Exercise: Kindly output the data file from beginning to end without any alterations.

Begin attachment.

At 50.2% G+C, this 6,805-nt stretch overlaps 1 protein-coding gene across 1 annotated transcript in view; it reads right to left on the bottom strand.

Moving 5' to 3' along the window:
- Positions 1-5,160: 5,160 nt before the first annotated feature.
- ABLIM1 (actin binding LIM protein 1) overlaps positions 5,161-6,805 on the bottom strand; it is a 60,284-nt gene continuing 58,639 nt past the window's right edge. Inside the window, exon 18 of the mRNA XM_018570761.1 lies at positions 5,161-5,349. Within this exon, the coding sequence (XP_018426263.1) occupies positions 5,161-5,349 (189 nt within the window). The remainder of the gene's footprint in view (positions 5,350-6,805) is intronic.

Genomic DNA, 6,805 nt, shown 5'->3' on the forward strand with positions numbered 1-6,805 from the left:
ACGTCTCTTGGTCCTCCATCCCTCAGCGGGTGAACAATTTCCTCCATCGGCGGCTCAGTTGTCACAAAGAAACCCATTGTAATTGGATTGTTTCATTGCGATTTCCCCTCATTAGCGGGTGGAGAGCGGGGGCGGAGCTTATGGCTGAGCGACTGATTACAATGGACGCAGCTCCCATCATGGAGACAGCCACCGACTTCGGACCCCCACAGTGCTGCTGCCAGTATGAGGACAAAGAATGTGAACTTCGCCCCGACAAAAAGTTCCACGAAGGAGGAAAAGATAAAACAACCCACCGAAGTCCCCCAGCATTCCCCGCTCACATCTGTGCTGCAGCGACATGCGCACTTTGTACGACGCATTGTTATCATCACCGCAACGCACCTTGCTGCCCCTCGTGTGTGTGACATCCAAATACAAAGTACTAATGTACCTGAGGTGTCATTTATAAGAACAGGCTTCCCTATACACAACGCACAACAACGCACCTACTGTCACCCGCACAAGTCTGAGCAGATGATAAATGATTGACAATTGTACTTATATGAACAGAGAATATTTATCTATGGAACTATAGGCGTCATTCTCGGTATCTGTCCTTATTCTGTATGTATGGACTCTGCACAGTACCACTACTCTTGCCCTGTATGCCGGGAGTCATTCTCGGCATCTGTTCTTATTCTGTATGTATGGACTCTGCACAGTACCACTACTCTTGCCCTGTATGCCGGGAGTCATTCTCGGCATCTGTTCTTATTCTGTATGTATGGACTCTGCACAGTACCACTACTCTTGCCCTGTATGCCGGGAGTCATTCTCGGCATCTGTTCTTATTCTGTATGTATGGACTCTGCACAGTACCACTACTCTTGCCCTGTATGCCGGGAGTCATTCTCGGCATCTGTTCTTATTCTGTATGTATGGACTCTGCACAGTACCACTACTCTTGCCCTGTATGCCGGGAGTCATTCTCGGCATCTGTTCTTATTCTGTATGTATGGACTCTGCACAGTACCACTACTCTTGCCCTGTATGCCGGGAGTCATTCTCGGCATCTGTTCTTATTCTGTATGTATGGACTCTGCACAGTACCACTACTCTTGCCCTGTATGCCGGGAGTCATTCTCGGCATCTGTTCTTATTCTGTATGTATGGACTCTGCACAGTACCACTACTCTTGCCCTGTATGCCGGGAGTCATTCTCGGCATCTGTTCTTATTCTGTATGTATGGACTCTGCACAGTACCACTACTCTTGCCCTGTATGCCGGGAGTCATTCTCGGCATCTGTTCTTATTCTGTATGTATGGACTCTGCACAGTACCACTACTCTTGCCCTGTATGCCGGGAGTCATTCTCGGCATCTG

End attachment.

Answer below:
At 50.2% G+C, this 6,805-nt stretch overlaps 1 protein-coding gene across 1 annotated transcript in view; it reads right to left on the bottom strand.

Moving 5' to 3' along the window:
- Positions 1-5,160: 5,160 nt before the first annotated feature.
- ABLIM1 (actin binding LIM protein 1) overlaps positions 5,161-6,805 on the bottom strand; it is a 60,284-nt gene continuing 58,639 nt past the window's right edge. Inside the window, exon 18 of the mRNA XM_018570761.1 lies at positions 5,161-5,349. Within this exon, the coding sequence (XP_018426263.1) occupies positions 5,161-5,349 (189 nt within the window). The remainder of the gene's footprint in view (positions 5,350-6,805) is intronic.

Genomic DNA, 6,805 nt, shown 5'->3' on the forward strand with positions numbered 1-6,805 from the left:
ACGTCTCTTGGTCCTCCATCCCTCAGCGGGTGAACAATTTCCTCCATCGGCGGCTCAGTTGTCACAAAGAAACCCATTGTAATTGGATTGTTTCATTGCGATTTCCCCTCATTAGCGGGTGGAGAGCGGGGGCGGAGCTTATGGCTGAGCGACTGATTACAATGGACGCAGCTCCCATCATGGAGACAGCCACCGACTTCGGACCCCCACAGTGCTGCTGCCAGTATGAGGACAAAGAATGTGAACTTCGCCCCGACAAAAAGTTCCACGAAGGAGGAAAAGATAAAACAACCCACCGAAGTCCCCCAGCATTCCCCGCTCACATCTGTGCTGCAGCGACATGCGCACTTTGTACGACGCATTGTTATCATCACCGCAACGCACCTTGCTGCCCCTCGTGTGTGTGACATCCAAATACAAAGTACTAATGTACCTGAGGTGTCATTTATAAGAACAGGCTTCCCTATACACAACGCACAACAACGCACCTACTGTCACCCGCACAAGTCTGAGCAGATGATAAATGATTGACAATTGTACTTATATGAACAGAGAATATTTATCTATGGAACTATAGGCGTCATTCTCGGTATCTGTCCTTATTCTGTATGTATGGACTCTGCACAGTACCACTACTCTTGCCCTGTATGCCGGGAGTCATTCTCGGCATCTGTTCTTATTCTGTATGTATGGACTCTGCACAGTACCACTACTCTTGCCCTGTATGCCGGGAGTCATTCTCGGCATCTGTTCTTATTCTGTATGTATGGACTCTGCACAGTACCACTACTCTTGCCCTGTATGCCGGGAGTCATTCTCGGCATCTGTTCTTATTCTGTATGTATGGACTCTGCACAGTACCACTACTCTTGCCCTGTATGCCGGGAGTCATTCTCGGCATCTGTTCTTATTCTGTATGTATGGACTCTGCACAGTACCACTACTCTTGCCCTGTATGCCGGGAGTCATTCTCGGCATCTGTTCTTATTCTGTATGTATGGACTCTGCACAGTACCACTACTCTTGCCCTGTATGCCGGGAGTCATTCTCGGCATCTGTTCTTATTCTGTATGTATGGACTCTGCACAGTACCACTACTCTTGCCCTGTATGCCGGGAGTCATTCTCGGCATCTGTTCTTATTCTGTATGTATGGACTCTGCACAGTACCACTACTCTTGCCCTGTATGCCGGGAGTCATTCTCGGCATCTGTTCTTATTCTGTATGTATGGACTCTGCACAGTACCACTACTCTTGCCCTGTATGCCGGGAGTCATTCTCGGCATCTGTTCTTATTCTGTATGTATGGACTCTGCACAGTACCACTACTCTTGCCCTGTATGCCGGGAGTCATTCTCGGCATCTG